Bryan "Beegee" Williams was more than a wonder winger, he was a pioneer.
One of the first Pacific Islanders to wear the All Black colours, certainly the first Samoan rugby superstar, he was a touchstone figure for a community unsure of its place in 1970s New Zealand.
Not that Williams, who had a Samoan father and a Rarotongan mother of Samoan extraction, looked at his All Black career through any sort of sociological prism at the time. He was just thrilled to be along for the ride.
It wasn't until after he stopped playing and moved into a coaching and administrative career - which continues at the Ponsonby Rugby Club and at Mt Albert Grammar - that he recognised what an important role sport and sports men and women had played in the invigoration of pride among Pacific Island communities.
"When I made the All Blacks, I was the first Polynesian for quite some time," Williams, 60, says.
The Solomon brothers, Frank and Dave, also Ponsonby players, played for New Zealand in the 30s and Arthur Jennings was a non-capped All Black in the 60s, but Polynesian representation was rare.
"In that sense, I did become a bit of a pioneer."
When Williams wandered out of the gates of Mt Albert Grammar in the late 60s and watched from Auckland University law school as we ticked over into the 70s, New Zealand was a very different place. The carefree 60s were winding down into a more austere 70s, particularly after the United Kingdom chose the EEC over the Commonwealth.
"I guess in those days the family wasn't encouraged to display their island ways," Williams said.
That attitude has been reversed now, with communities embracing their heritage.
The big driver behind that had been the pride generated by those who had made it to the top of the sporting tree.
"In the 60s and 70s we had the dawn raids and Polynesians were looked down upon, but once we started to display ability on the sporting field, we started to get real acceptance.
"The European population started to understand that us guys and girls had something special to offer.
"Since then we've started to see a far better relationship between the different ethnic groups."
For all that, Williams said he rarely encountered overt racism as he made his way through the grades.
"Occasionally, you'd have the odd flare-up when someone would call you a black so-and-so, but nothing I was particularly disturbed about."
Ironically, it was in South Africa, the home of apartheid, that Williams announced himself to the world in 1970.
Not bad for a kid who didn't even want to get off the plane when the team landed at Johannesburg's Jan Smuts airport.
Williams was not naive enough to think it would be a universally popular decision to tour. He'd seen the likes of Tim Shadbolt and Trevor Richards protesting on the university campus.
His brown skin meant he required dispensation to tour but, again, he never thought that this warranted a debate over the merits of his accepting the invitation. Until the plane landed, that is.
"I arrived at the height of the apartheid era going to places like Pretoria and Bloemfontein, in the heart of Afrikanerdom, it was daunting.
"When the plane touched down, I had a panic attack. I thought, 'What's going to happen now?' I wanted the plane to take off and take me home again.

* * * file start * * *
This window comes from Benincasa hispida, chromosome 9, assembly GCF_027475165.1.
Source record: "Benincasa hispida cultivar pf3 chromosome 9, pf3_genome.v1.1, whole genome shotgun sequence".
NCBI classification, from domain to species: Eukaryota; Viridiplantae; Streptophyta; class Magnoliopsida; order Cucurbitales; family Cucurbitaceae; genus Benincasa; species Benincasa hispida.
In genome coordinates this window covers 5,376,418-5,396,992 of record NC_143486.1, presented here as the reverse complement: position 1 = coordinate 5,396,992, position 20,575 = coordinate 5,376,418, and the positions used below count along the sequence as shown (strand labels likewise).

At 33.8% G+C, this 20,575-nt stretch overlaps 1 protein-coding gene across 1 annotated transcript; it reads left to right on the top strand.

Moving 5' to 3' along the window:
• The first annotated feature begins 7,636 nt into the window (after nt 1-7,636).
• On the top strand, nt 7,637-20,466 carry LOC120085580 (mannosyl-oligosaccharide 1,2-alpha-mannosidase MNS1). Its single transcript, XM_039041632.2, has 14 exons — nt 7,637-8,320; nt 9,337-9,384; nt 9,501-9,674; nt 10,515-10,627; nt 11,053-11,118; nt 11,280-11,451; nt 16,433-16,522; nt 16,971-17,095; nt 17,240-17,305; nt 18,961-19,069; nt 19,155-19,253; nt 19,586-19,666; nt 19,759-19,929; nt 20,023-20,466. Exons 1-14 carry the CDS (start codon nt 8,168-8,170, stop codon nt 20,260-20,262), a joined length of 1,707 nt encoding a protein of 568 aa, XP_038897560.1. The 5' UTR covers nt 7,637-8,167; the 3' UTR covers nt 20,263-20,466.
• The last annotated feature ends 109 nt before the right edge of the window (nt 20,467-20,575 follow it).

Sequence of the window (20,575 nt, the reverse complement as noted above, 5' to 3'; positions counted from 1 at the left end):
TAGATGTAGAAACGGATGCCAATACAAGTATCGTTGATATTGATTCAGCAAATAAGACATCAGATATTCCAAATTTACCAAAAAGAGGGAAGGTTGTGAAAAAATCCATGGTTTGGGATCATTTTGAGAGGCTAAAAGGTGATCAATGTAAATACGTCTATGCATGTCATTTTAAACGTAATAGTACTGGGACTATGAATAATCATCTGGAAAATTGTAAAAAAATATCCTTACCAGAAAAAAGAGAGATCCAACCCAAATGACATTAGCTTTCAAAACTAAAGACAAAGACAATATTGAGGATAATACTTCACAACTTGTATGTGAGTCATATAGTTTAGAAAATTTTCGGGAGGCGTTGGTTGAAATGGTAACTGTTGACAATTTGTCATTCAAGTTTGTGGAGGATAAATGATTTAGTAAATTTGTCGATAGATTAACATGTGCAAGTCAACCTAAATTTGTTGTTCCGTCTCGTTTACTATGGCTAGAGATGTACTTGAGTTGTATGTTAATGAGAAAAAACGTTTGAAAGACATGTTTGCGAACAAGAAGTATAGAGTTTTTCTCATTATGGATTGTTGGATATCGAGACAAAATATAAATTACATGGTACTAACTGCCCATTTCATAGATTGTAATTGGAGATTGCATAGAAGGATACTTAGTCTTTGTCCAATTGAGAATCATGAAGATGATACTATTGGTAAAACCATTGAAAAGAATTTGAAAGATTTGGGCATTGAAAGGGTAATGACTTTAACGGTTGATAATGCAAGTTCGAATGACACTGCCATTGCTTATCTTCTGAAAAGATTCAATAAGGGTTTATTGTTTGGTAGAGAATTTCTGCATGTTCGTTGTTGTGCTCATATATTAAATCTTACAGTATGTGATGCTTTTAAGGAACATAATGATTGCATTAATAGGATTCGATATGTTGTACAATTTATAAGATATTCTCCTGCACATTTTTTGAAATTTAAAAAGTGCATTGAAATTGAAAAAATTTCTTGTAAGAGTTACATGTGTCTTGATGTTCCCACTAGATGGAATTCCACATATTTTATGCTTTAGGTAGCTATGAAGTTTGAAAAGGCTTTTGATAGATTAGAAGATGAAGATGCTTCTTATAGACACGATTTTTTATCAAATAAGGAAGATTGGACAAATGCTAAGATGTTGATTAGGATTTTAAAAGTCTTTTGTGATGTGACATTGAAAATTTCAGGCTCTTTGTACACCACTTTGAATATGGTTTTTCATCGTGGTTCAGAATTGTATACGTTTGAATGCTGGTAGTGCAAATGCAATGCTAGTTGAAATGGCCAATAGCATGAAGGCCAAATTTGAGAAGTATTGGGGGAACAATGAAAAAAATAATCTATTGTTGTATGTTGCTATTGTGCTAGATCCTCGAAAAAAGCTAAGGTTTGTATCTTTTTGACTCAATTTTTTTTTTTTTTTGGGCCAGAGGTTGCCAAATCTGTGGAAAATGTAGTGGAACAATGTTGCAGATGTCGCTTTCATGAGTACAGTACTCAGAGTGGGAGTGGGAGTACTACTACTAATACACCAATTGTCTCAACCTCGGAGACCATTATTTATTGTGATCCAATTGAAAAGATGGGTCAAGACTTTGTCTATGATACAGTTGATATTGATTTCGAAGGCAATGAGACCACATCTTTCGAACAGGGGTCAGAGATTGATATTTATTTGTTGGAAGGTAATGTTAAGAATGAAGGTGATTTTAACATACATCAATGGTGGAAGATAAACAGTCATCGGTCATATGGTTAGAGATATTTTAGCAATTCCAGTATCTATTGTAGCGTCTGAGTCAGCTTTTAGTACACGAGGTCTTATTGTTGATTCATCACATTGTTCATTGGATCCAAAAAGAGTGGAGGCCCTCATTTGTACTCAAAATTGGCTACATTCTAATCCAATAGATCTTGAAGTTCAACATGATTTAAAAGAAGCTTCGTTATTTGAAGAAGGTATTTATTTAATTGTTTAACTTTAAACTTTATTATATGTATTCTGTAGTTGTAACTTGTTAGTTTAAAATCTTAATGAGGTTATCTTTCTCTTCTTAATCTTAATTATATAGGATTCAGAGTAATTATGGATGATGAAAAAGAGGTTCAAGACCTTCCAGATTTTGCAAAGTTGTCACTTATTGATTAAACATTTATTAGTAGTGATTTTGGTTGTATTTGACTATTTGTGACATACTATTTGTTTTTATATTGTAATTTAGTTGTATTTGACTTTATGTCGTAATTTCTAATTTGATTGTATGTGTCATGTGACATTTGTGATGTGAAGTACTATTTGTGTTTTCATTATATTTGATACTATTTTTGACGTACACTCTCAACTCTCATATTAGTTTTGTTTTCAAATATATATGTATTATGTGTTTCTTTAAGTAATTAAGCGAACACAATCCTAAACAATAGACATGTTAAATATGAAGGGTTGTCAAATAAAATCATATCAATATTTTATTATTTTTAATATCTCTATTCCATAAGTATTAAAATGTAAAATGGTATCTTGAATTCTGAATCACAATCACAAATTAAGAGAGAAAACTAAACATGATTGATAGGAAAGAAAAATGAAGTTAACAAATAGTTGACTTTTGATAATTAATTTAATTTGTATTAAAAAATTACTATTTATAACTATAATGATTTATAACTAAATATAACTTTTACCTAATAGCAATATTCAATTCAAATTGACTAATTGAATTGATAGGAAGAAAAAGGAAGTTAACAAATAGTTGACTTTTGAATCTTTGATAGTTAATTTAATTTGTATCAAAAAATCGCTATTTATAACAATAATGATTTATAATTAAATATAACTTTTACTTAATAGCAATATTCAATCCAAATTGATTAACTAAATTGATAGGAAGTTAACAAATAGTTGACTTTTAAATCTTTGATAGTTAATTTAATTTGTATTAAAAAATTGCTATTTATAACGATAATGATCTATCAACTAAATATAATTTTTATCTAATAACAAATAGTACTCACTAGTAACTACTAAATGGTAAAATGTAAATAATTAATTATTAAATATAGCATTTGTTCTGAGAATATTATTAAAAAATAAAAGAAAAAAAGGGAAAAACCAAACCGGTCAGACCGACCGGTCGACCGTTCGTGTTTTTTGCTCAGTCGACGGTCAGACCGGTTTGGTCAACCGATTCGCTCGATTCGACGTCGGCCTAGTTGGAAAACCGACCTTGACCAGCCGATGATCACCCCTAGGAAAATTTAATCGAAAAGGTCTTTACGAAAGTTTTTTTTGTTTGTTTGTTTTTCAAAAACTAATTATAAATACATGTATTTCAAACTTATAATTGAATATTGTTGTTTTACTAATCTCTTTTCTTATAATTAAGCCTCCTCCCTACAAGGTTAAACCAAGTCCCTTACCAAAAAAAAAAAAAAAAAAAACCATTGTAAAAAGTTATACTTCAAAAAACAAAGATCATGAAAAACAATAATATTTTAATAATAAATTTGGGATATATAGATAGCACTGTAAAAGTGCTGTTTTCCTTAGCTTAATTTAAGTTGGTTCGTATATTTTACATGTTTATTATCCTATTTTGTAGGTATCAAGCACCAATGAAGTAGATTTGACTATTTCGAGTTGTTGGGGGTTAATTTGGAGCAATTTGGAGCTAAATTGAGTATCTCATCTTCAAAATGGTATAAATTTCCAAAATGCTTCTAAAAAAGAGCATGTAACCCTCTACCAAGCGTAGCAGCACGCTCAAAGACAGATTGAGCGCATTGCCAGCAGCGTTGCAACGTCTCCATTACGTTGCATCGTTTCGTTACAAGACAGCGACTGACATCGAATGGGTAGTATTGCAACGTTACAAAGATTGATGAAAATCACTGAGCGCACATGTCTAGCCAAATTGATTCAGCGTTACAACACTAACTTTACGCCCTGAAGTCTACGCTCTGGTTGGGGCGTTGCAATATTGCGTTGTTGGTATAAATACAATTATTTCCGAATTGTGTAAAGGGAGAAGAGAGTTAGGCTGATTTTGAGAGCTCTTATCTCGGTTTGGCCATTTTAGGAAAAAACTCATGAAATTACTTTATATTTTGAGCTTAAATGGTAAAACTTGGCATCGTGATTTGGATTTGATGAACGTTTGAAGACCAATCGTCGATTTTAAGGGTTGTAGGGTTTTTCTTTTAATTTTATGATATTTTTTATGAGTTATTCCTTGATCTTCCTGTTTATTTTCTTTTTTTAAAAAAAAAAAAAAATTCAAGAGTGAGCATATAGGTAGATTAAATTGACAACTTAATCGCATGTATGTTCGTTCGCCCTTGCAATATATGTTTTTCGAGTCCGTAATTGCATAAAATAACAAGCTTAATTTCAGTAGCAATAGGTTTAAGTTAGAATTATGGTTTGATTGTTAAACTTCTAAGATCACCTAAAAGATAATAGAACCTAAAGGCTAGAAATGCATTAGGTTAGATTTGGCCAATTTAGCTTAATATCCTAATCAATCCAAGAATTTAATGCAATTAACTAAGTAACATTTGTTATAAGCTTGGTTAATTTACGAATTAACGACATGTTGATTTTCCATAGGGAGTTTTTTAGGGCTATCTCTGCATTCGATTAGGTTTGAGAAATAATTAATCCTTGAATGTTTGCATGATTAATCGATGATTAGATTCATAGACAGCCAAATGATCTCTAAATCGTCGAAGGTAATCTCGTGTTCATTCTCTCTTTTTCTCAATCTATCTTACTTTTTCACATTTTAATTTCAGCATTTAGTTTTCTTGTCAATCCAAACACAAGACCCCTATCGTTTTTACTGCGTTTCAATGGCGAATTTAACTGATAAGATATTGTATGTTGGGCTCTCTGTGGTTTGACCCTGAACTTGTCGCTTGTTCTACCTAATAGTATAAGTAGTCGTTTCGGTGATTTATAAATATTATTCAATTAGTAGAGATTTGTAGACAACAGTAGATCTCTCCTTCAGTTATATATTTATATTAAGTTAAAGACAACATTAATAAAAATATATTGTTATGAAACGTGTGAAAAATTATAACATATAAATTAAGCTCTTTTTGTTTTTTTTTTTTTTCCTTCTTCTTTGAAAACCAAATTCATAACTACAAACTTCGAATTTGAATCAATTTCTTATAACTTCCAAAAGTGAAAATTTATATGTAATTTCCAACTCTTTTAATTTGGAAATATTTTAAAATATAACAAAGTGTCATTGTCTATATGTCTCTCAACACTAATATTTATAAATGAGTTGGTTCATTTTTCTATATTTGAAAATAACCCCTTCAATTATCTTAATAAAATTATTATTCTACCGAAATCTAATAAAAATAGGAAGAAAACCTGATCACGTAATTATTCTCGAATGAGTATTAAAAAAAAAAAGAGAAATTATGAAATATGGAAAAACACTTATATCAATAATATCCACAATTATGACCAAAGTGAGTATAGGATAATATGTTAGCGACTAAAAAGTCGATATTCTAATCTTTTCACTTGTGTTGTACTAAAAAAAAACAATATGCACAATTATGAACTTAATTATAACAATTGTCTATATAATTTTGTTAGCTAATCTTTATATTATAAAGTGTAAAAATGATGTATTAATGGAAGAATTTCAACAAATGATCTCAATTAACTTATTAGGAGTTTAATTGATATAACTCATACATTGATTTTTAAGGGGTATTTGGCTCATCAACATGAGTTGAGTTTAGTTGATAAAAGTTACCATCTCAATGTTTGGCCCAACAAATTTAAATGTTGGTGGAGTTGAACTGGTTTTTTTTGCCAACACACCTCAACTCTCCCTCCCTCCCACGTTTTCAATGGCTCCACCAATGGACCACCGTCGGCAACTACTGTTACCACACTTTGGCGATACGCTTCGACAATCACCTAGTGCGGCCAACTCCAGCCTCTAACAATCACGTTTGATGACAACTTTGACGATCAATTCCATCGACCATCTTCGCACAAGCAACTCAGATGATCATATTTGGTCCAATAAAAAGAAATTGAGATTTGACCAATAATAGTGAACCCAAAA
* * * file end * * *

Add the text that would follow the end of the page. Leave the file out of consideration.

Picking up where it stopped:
"It all hit home to me. You get caught up in the excitement of being picked for the All Blacks. You pack your bags and away you go with lots of romantic notions about how good it was going to be, then suddenly reality hit and I thought, 'I don't want to be here'."
Rugby fans were pleased he prised himself off the plane, even if the anti-apartheid movement wasn't.
Williams was nothing short of a sensation in 1970, scoring 14 tries in 13 appearances, including tries in the first and fourth tests (he had a perfectly good try disallowed by the Springboks' 16th man in the second).
"Some people say I never quite hit those heights again," Williams says. "When you're a young fella and people don't know what you've got in your armoury, I guess I took a few people by surprise.
"Once you've forged a name for yourself, people start marking you more closely and, for awhile, I did struggle after that South African tour."
What Williams had was speed, a prodigious sidestep and, though dwarfed by backs of the modern era, size. He backed himself to beat players because in his last year of school, playing first five-eighth, coach Eugene Cheriton told him to kick it or run it, but never pass.
Moved to the three-quarters, Williams was even more effective, although All Black ambitions did not always match his own.
"There were occasions in my career when I didn't get the ball. If you look back on that All Black tour to the UK in 1972-73, we tended to play a forward-oriented game and my form suffered. I didn't score many tries on that tour."
Injuries began to blight him by the late-70s. The electrifying brilliance was seen more sporadically but he remained a special talent until his final test, aged 28, in 1978. "My over-riding feeling is that I was lucky to have the career I had. You always have some regrets, but I played nine seasons for the All Blacks and more than 100 games.
"We had proper tours. One was 4 months long, one was 3. For a young man seeking adventure, going to places and meeting people - we had an audience with the Queen - I would have otherwise never had contemplated."
If Williams played in today's era, he would have been a rich young man. It's not a thought that troubles him. "People tell me I would be a millionaire but we had to make our own way in life. We had our rugby career and we had bills to pay with no money coming in at all. I look back on it and that has definitely made me a better person."
Williams admits the greatest reward as an All Black was being put on a pedestal. It's a pedestal that, in the eyes of the Samoan community in particular, he's never left.
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